Article

Fecal lactoferrin is a sensitive and specific marker of disease activity in children and young adults with inflammatory bowel disease.

Center for Inflammatory Bowel Disease, Harvard Medical School, Boston, MA, USA.
Journal of pediatric gastroenterology and nutrition (Impact Factor: 2.18). 05/2007; 44(4):414-22. DOI: 10.1097/MPG.0b013e3180308d8e
Source: PubMed

ABSTRACT Fecal lactoferrin (FLA) is a neutrophil-derived surrogate marker of intestinal inflammation that is elevated in patients with inflammatory bowel disease. However, the correlation between FLA levels and serological markers of disease activity has not been previously reported, to our knowledge. In the present study we evaluated the ability of FLA levels to reflect disease activity in pediatric patients with inflammatory bowel disease. We further assessed the relationship between FLA levels and customary laboratory and clinical measures of inflammation.
Fecal specimens were collected from 148 consecutive pediatric patients (79 with Crohn disease, 62 with ulcerative colitis, and 7 with irritable bowel syndrome) and 22 healthy control individuals. Lactoferrin was measured by enzyme-linked immunosorbent assay (IBD-SCAN, TECHLAB, Inc). Disease activity was assessed at the time of sample provision by laboratory measures (including erythrocyte sedimentation rate [ESR] and albumin) and previously validated disease activity indices (Pediatric Crohn Disease Activity Index, Kozarek, Harvey Bradshaw Activity Index).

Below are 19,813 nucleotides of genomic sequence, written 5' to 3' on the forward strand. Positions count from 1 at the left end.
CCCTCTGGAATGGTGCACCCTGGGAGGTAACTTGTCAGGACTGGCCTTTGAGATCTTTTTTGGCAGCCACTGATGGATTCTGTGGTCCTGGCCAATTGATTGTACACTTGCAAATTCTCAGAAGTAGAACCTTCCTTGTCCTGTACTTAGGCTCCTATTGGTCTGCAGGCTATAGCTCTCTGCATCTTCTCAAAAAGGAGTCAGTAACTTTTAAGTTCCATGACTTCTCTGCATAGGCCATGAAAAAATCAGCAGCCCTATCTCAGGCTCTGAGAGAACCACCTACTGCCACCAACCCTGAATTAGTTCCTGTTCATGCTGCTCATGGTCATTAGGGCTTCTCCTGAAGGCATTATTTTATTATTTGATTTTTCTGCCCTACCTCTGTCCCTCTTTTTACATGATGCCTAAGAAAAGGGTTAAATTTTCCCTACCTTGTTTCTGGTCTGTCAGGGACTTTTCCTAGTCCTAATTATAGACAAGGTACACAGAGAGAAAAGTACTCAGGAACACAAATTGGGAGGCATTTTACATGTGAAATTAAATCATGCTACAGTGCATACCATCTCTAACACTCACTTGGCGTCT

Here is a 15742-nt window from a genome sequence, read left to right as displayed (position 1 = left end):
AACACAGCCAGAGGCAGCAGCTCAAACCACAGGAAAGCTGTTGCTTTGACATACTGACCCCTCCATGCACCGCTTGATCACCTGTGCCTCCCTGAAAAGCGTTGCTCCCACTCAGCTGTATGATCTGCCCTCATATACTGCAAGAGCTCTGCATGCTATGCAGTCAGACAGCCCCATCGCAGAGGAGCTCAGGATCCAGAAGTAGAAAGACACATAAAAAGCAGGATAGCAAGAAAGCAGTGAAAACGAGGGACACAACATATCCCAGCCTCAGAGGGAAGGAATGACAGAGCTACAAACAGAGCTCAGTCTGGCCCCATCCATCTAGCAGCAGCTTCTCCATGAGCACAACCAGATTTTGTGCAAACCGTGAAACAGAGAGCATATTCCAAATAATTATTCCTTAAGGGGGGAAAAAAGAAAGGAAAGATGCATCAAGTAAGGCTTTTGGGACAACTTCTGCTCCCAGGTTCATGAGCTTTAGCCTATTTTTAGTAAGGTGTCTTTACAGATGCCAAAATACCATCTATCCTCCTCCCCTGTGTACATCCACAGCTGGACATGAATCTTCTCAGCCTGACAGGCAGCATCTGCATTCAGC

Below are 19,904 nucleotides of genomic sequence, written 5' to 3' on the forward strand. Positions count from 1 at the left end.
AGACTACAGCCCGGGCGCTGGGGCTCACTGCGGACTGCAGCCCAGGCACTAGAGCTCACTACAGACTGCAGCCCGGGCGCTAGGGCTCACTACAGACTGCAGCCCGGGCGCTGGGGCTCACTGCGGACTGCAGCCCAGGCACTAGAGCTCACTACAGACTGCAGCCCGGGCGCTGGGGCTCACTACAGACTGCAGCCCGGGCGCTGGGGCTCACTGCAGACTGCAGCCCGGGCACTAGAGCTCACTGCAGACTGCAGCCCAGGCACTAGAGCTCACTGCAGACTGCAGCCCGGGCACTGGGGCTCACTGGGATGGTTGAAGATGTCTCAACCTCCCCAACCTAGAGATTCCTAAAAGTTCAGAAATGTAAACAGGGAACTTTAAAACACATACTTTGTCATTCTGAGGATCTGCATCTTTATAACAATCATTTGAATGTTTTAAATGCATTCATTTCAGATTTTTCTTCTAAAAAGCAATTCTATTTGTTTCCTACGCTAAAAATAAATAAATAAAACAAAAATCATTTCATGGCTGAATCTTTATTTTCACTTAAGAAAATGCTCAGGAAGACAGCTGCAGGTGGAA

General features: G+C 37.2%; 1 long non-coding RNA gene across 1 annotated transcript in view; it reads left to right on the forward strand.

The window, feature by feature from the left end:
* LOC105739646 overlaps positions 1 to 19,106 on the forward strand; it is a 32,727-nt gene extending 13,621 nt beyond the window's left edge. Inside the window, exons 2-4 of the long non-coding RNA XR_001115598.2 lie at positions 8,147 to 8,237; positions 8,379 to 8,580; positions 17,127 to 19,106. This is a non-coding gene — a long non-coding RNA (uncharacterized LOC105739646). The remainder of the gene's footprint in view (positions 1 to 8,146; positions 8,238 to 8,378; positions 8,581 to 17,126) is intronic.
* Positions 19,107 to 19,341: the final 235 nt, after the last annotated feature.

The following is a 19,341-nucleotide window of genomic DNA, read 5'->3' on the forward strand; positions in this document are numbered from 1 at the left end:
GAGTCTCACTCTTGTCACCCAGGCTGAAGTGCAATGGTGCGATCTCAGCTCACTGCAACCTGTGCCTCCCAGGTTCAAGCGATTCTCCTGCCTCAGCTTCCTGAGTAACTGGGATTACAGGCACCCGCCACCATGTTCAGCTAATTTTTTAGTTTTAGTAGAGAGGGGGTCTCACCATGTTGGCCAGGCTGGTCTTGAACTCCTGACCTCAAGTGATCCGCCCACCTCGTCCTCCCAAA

Lactoferrin levels were significantly higher in patients with ulcerative colitis (1880 +/- 565 microg/mL) (mean +/- SE) or Crohn disease (1701 +/- 382 microg/mL) than in healthy control individuals under 21 years of age (1.17 +/- 0.47 microg/mL, P < 0.001). Lactoferrin levels correlated significantly with ESR, hematocrit, albumin, and platelet count (P < 0.001). Receiver operating characteristic curve analysis revealed that FLA levels were comparable to ESR in detecting patients with clinically active disease (P < 0.001). Patients who experienced a clinical flare within 2 months of specimen collection displayed higher lactoferrin levels (845 +/- 452 microg/mL) than did those who remained in clinical remission (190 +/- 90 microg/mL, P = 0.003).
Data presented here demonstrate that FLA is a sensitive and specific biochemical marker of inflammation for use in the diagnosis and interval assessment of pediatric patients with IBD, and its level correlates well with both clinical disease activity indices and ESR. Elevated levels of FLA may also identify patients at greater risk for the development of subsequent clinical flares.

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Feb 10, 2015